Last Updated on November 9, 2021 by Angie
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As much as I love sitting down to a big mug of hot coffee, when the summer heat is oppressive I find myself gravitating toward cold coffee drinks instead. There are several different techniques for making cold brew coffee, but most all can be classified as either immersion techniques using room temperature water, or regular brewing techniques using hot water that is subsequently flash cooled over ice (which is not inherently cold brew, but is often discussed in the same breath).
We've always wondered if there was any difference in the resulting flavors from these different types of cold brew techniques, so we decided to put them to the test. We tried several different cold brew techniques and found a clear winner; in this post we'll share our recipes and results from each test along with a little theory behind cold brew.
Room Temperature Immersion Method
This is the simplest of all cold brew techniques. It doesn't require any fancy equipment – if you have a coffee grinder, a vessel of some sort, and a straining implement you can make this technique work.
Basically the idea is to grind coffee coarsely, add cold water, and let it set for an extended period of time before straining and diluting to taste. The advantages of this technique are that it doesn't require any special equipment and that it enables you to brew a pretty large volume ahead of time and store it in the fridge for a week or so.
Equipment You'll Need for Immersion Brewing
- Roast: Medium
- Coffee: 30 g per serving
- Water: 180 g per serving
- Temperature: Room Temperature
- Grind: Coarse (4 of 16 on Grinder)
The process for immersion brewing is pretty simple. Grind coffee coarsely and combine with water in a covered vessel. Let sit at room temperature for 8 hours.
Once the time has elapsed, filter using a fine mesh strainer, cheesecloth, or coffee filter (we used a Hario V60 filter placed in the V60 dripper). Store in your fridge until you're ready to consume and then dilute at a 1:2 volume ratio of concentrate to water/milk and serve over ice.
Flash Iced Methods
Flash iced methods can be done with most any regular brewing technique and involve brewing at a higher coffee to water ratio than you would for a hot brew, and brewing directly onto ice to rapidly cool the coffee.
For our experiments, we've tried using Aeropress, Hario V60, and a Bialetti Moka Pot for flash iced brewing, and our clear favorite has been Hario V60- of which our recipe is below.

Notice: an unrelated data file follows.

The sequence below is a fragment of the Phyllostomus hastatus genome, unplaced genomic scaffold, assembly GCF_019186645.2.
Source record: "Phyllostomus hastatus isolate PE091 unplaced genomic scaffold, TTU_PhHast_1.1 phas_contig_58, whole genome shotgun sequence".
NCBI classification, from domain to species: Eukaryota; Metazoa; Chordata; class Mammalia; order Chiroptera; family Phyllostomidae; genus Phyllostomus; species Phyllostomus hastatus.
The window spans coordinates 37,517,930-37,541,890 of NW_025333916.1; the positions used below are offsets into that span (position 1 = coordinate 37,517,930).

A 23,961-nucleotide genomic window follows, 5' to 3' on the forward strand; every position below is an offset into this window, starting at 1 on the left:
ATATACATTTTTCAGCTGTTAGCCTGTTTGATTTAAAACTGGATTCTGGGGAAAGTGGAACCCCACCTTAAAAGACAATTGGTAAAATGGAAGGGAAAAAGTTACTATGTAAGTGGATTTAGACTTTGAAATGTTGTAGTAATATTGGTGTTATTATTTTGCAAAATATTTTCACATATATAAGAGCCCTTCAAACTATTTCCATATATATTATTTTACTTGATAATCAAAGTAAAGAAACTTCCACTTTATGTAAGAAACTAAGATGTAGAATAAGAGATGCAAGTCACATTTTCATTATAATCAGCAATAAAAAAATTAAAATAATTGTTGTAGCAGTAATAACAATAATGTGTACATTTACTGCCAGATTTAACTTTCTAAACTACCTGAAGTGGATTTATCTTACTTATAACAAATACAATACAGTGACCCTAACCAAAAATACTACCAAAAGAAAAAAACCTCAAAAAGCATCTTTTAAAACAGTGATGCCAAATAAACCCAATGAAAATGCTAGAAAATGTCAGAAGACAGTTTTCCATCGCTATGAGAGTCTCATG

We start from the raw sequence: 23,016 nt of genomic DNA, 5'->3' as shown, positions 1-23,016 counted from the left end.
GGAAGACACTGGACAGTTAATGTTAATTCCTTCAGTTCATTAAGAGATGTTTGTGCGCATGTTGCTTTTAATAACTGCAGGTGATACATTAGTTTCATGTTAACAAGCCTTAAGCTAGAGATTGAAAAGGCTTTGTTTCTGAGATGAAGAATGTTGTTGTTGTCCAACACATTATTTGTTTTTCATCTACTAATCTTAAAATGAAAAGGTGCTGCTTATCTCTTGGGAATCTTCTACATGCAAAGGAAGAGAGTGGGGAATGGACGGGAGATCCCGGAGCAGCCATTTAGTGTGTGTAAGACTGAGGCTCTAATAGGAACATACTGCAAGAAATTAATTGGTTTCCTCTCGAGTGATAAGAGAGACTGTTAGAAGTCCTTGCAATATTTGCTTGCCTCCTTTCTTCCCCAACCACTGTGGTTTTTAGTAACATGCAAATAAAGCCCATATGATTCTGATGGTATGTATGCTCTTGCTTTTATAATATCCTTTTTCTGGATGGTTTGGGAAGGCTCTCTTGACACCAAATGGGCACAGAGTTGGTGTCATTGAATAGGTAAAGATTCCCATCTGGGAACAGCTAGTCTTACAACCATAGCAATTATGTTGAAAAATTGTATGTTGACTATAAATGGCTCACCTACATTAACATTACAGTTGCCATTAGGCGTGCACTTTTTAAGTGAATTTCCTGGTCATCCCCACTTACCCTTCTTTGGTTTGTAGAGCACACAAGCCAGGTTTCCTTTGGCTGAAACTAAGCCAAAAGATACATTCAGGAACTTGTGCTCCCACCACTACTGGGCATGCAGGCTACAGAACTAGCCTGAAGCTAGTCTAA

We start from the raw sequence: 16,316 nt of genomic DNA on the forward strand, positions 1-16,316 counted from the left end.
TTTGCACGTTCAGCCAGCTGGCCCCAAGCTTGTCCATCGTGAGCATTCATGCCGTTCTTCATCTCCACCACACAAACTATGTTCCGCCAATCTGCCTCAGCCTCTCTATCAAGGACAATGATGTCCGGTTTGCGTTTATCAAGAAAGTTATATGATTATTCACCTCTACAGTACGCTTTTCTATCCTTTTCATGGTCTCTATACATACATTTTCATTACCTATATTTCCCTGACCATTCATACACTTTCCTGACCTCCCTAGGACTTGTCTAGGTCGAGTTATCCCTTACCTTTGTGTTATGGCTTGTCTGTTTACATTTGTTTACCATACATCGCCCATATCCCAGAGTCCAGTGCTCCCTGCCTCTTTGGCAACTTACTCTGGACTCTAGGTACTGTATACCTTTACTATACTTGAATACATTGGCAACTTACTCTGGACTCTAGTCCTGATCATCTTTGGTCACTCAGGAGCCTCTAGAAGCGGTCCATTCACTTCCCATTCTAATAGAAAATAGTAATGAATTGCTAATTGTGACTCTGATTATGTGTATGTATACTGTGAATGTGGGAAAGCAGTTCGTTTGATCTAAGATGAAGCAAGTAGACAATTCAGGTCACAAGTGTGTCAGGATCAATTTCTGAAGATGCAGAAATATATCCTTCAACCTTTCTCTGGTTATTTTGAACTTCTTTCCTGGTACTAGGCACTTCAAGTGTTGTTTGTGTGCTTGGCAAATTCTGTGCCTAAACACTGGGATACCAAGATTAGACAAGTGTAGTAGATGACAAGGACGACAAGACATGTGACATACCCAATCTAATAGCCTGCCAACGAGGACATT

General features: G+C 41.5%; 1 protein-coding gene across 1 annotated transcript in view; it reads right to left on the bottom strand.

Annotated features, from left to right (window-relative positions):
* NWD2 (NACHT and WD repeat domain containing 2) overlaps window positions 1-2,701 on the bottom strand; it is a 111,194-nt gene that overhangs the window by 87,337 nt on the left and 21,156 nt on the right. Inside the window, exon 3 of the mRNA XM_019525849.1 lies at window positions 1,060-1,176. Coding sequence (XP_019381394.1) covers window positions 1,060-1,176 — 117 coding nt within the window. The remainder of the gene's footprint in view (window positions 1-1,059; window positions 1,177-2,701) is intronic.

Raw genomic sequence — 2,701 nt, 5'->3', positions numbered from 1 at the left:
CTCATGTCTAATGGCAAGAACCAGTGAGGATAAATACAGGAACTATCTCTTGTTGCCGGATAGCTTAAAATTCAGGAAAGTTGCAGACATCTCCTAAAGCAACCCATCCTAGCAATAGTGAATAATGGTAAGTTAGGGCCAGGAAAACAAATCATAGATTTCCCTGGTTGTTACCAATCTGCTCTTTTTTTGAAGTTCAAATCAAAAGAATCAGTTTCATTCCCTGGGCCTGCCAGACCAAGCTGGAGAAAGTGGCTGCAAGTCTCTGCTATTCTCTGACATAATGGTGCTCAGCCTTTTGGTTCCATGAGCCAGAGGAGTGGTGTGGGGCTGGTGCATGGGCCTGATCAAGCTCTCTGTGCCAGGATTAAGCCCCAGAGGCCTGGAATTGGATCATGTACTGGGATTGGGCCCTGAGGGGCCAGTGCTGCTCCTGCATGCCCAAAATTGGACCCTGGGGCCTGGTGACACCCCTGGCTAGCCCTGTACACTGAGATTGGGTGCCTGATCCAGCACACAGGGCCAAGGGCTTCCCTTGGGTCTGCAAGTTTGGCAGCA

Equipment You'll Need for Flash Iced Brewing
- Burr Grinder
- A kitchen scale
- Your favorite brewing method (Aeropress, Hario V60, Moka Pot)- we use Hario V60 below.
- A glass jar or other vessel for brewing
- Coffee cups
Hario V60 Recipe
- Roast: Medium
- Coffee: 22 g per serving
- Water: 200 g per serving
- Ice: 75 g per serving
- Temperature: 205°F
- Grind: Medium (8 of 16 on Grinder)
Place the ice in the carafe or vessel you'll be brewing into, and brew as you normally would for a Hario V60 but with the modified weights above (our full Hario V60 recipe is available at the previous link).
In our conventional pourover brewing, the water-to-coffee ratio is 15 : 1. When doing iced coffee, we brew a bit more concentrated at 9 : 1 and then have extra water in the form of ice which will dilute to a final ratio of 12.5 : 1. As this ice melts when brewing, we add more ice into the serving cups which will melt over time and near the finish will likely get a bit closer to the 15 : 1 ratio we use in hot brewing.
If using other brewing methods, we like using more coffee (~10%) and less water (25-33%) such that you end up brewing a concentrate. The water you saved in this step can then be used for the balance when flash icing and serving. The only exception for this is the Moka Pot in which we brewed normally and simply poured over ice as the brewing volume is quite low to begin with.
Room Temperature Brewing vs. Flash Iced
We brewed a single origin Ethiopian bean with both of the above techniques and did a double-blind taste test of the resulting brews. We were really surprised that there was a clear winner here: the flash iced V60.
While the coffee brewed at room temperature was totally smooth, rich, and not bitter at all, it lacked some of the more delicate aromas of the flash iced V60.
The flash iced V60 was an explosive fruit bomb with more acidity and brightness than the coffee brewed at room temperature. Given that we love fruity and acidic coffees, and that we were brewing using a fruity, lightly roasted Ethiopian, it's no surprise that this was our preference.
That said, if you prefer darker, richer flavors or less acidity in your coffee, you may prefer using a darker roasted coffee and brewing at room temperature. We also think the room temperature method is better suited to the addition of milk than the flash iced method – if you add milk to a flash iced brew you cover up all of those delicate and fruity aromas that make the brew unique.
Overall, our results make sense when considering how the brewing temperature affects coffee extraction; more acids and bitter compounds are extracted at the higher brewing temperatures of a flash iced brew, whereas these compounds aren't extracted as much with room temperature water, resulting in a smoother and less acidic brew.
While this one may come down to personal preference more than anything, one thing is for certain- it is a fun test to do to find which one you prefer yourself!
Do you have a great cold brew recipe we should try? Comment below to share!
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